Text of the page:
What allowed the partisan debates to flourish was that the country quickly snapped back to its pre-9/11 attitudes, though memories of the attacks remained vivid longer in the East Coast corridor most directly affected by them.
Depending on one's views, that was a testament either to the resilience of Americans to absorb the worst and keep going or a depressing indicator that the worst terrorist attacks on U.S. soil in history could be so easily set aside in the face of partisan politics.
The events themselves appear to have receded further and further in the public's consciousness, even as the country again prepares to mark their anniversary. Republican pollster Bill McInturff, who has tracked attitudes on the attacks closely, said 9/11 "is becoming a distant historical marker," akin to Veterans Day.
The new Post-ABC News poll highlights just how much 9/11 has receded. Just 14 percent of Americans now say they think about what happened on 9/11 every day, down from 23 percent four years ago and 40 percent the year after the attacks.
Nor is terrorism as divisive an issue as it once was. President Obama's approval ratings for his handling of the wars in Iraq and Afghanistan are higher than his marks for domestic issues, thanks in part to greater Republican support in those areas than on the economy or the deficit.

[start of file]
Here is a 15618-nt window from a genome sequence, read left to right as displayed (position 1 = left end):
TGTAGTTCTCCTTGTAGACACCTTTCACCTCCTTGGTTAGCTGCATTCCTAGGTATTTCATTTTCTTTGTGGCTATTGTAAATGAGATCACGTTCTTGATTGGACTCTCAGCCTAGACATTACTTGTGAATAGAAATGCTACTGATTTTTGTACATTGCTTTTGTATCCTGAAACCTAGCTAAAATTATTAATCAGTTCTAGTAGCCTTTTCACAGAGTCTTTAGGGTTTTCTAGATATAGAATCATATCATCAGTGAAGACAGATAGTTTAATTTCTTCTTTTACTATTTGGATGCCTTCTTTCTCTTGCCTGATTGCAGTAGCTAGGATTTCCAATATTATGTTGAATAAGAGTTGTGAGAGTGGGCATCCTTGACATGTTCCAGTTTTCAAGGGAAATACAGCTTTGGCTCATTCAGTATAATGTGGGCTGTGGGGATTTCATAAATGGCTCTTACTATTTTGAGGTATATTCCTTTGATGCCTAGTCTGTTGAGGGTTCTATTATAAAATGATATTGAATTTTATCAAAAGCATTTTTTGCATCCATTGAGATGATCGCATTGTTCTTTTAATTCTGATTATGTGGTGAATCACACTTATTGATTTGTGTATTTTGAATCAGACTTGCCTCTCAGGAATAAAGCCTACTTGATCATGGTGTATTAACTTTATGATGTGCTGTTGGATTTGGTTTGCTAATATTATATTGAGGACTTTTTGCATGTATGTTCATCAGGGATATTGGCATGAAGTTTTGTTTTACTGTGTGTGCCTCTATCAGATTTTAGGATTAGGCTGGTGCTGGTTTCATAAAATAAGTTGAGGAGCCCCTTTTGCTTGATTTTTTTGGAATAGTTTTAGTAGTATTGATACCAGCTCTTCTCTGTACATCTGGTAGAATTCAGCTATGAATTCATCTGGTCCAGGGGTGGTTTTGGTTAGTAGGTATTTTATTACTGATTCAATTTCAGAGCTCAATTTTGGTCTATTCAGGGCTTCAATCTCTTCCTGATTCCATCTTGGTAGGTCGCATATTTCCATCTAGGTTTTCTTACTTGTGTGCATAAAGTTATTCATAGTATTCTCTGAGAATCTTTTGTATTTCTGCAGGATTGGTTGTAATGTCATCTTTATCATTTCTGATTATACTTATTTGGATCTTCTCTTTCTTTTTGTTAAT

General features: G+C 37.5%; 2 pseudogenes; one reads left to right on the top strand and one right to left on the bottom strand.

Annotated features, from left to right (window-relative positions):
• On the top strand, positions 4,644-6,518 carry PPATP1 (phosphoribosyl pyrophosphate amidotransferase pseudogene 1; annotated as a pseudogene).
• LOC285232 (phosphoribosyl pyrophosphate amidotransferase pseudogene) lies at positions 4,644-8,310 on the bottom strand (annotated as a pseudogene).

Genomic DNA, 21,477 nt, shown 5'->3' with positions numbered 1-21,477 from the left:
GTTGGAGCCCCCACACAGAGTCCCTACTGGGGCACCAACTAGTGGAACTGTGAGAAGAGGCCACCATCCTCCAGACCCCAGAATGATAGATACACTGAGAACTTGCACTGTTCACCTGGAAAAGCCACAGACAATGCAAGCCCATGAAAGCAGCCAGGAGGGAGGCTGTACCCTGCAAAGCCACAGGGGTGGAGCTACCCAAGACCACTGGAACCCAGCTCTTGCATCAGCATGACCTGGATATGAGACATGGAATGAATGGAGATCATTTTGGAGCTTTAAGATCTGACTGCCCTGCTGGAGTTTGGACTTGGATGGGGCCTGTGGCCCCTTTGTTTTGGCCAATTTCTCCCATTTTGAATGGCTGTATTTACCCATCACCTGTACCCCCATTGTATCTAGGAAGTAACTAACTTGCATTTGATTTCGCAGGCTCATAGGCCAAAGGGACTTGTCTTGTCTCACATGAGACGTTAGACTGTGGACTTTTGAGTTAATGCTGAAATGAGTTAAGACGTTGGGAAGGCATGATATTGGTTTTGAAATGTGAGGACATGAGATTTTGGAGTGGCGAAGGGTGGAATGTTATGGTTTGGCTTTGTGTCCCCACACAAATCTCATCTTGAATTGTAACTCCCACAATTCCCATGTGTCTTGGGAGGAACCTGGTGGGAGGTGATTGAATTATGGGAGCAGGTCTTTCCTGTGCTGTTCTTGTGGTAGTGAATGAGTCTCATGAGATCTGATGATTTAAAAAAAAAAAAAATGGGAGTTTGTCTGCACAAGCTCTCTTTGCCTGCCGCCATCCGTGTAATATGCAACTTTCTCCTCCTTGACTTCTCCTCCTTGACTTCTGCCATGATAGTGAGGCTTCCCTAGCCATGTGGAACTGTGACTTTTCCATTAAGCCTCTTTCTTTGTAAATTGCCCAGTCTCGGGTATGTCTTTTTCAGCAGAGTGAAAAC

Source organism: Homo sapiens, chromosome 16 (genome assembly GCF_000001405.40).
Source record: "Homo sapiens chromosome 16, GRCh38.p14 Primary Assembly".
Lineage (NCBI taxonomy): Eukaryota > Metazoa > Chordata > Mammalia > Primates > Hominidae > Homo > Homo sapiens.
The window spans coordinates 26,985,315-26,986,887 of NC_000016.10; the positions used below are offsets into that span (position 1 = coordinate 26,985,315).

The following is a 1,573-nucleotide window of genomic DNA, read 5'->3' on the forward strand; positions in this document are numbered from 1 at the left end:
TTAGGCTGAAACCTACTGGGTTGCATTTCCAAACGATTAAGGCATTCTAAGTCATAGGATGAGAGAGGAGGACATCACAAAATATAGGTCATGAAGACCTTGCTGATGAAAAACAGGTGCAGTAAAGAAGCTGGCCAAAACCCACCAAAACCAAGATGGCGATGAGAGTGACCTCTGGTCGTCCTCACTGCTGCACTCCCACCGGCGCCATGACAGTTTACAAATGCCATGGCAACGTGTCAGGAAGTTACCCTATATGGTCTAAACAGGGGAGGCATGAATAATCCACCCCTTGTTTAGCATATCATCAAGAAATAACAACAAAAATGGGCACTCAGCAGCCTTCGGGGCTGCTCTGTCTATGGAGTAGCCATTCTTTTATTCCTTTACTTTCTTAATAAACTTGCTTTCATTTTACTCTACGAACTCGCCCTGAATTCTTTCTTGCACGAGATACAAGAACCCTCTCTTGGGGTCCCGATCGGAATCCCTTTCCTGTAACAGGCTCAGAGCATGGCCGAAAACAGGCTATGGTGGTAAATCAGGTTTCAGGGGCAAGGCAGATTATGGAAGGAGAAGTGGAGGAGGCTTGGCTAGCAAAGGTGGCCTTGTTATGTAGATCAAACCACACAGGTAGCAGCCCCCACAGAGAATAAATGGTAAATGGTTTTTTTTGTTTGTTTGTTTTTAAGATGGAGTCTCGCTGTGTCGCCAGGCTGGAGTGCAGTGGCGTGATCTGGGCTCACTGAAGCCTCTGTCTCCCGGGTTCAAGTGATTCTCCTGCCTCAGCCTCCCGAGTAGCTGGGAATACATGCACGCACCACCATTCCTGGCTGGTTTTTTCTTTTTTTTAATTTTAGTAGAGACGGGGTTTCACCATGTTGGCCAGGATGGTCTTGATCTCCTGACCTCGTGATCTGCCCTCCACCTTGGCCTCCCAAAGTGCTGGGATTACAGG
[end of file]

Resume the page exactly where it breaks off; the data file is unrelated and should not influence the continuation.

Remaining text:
Under Obama, a significantly smaller percentage of the population says it feels safer today than it did before Sept. 11, 2001: 48 percent, compared with 62 percent two years ago. The principal reason is a dramatic change among Republicans and a less significant change among independents. Two years ago, when Bush was still in office, 82 percent of Republicans said they felt safer than before 9/11; now 49 percent say that.
With the change from Bush to Obama, Republicans and Democrats have significantly shifted their responses to the question of how much confidence they have in government to prevent another terrorist attack. Republican confidence has dropped from 73 to 41 percent; Democratic confidence has risen from 35 percent to 53 percent.
Assistant polling analyst Kyle Dropp contributed to this report.